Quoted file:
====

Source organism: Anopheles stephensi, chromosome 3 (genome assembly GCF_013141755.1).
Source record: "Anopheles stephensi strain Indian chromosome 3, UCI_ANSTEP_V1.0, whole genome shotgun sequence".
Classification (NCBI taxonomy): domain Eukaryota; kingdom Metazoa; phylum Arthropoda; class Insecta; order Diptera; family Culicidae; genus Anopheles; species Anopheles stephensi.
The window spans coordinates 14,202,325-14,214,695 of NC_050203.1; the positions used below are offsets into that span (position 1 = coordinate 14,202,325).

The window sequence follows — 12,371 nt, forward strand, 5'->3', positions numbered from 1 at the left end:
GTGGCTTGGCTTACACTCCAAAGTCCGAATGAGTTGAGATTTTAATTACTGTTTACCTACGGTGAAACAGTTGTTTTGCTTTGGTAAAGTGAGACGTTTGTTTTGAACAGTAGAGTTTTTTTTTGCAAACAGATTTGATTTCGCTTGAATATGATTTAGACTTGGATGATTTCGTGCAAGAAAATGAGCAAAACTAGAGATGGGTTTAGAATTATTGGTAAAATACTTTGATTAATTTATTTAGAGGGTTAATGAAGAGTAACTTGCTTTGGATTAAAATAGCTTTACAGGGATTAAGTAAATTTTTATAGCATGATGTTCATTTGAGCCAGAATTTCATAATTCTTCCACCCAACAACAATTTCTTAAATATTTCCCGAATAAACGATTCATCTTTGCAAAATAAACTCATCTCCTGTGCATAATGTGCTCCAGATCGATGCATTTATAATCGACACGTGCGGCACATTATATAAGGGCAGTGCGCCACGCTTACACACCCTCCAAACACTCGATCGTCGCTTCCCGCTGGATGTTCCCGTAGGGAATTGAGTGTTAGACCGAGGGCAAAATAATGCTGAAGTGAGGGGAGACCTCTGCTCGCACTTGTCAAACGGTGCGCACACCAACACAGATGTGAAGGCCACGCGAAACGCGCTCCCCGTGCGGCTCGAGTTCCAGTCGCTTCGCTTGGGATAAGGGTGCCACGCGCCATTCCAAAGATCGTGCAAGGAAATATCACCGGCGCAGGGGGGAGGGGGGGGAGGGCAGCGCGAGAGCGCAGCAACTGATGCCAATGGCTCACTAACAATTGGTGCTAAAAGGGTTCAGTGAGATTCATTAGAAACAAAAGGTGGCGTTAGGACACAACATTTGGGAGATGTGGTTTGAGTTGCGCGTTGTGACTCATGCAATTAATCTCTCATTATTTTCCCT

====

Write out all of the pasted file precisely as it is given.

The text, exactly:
Source organism: Anopheles stephensi, chromosome 3 (genome assembly GCF_013141755.1).
Source record: "Anopheles stephensi strain Indian chromosome 3, UCI_ANSTEP_V1.0, whole genome shotgun sequence".
Classification (NCBI taxonomy): domain Eukaryota; kingdom Metazoa; phylum Arthropoda; class Insecta; order Diptera; family Culicidae; genus Anopheles; species Anopheles stephensi.
The window spans coordinates 14,202,325-14,214,695 of NC_050203.1; the positions used below are offsets into that span (position 1 = coordinate 14,202,325).

The window sequence follows — 12,371 nt, forward strand, 5'->3', positions numbered from 1 at the left end:
GTGGCTTGGCTTACACTCCAAAGTCCGAATGAGTTGAGATTTTAATTACTGTTTACCTACGGTGAAACAGTTGTTTTGCTTTGGTAAAGTGAGACGTTTGTTTTGAACAGTAGAGTTTTTTTTTGCAAACAGATTTGATTTCGCTTGAATATGATTTAGACTTGGATGATTTCGTGCAAGAAAATGAGCAAAACTAGAGATGGGTTTAGAATTATTGGTAAAATACTTTGATTAATTTATTTAGAGGGTTAATGAAGAGTAACTTGCTTTGGATTAAAATAGCTTTACAGGGATTAAGTAAATTTTTATAGCATGATGTTCATTTGAGCCAGAATTTCATAATTCTTCCACCCAACAACAATTTCTTAAATATTTCCCGAATAAACGATTCATCTTTGCAAAATAAACTCATCTCCTGTGCATAATGTGCTCCAGATCGATGCATTTATAATCGACACGTGCGGCACATTATATAAGGGCAGTGCGCCACGCTTACACACCCTCCAAACACTCGATCGTCGCTTCCCGCTGGATGTTCCCGTAGGGAATTGAGTGTTAGACCGAGGGCAAAATAATGCTGAAGTGAGGGGAGACCTCTGCTCGCACTTGTCAAACGGTGCGCACACCAACACAGATGTGAAGGCCACGCGAAACGCGCTCCCCGTGCGGCTCGAGTTCCAGTCGCTTCGCTTGGGATAAGGGTGCCACGCGCCATTCCAAAGATCGTGCAAGGAAATATCACCGGCGCAGGGGGGAGGGGGGGGAGGGCAGCGCGAGAGCGCAGCAACTGATGCCAATGGCTCACTAACAATTGGTGCTAAAAGGGTTCAGTGAGATTCATTAGAAACAAAAGGTGGCGTTAGGACACAACATTTGGGAGATGTGGTTTGAGTTGCGCGTTGTGACTCATGCAATTAATCTCTCATTATTTTCCCT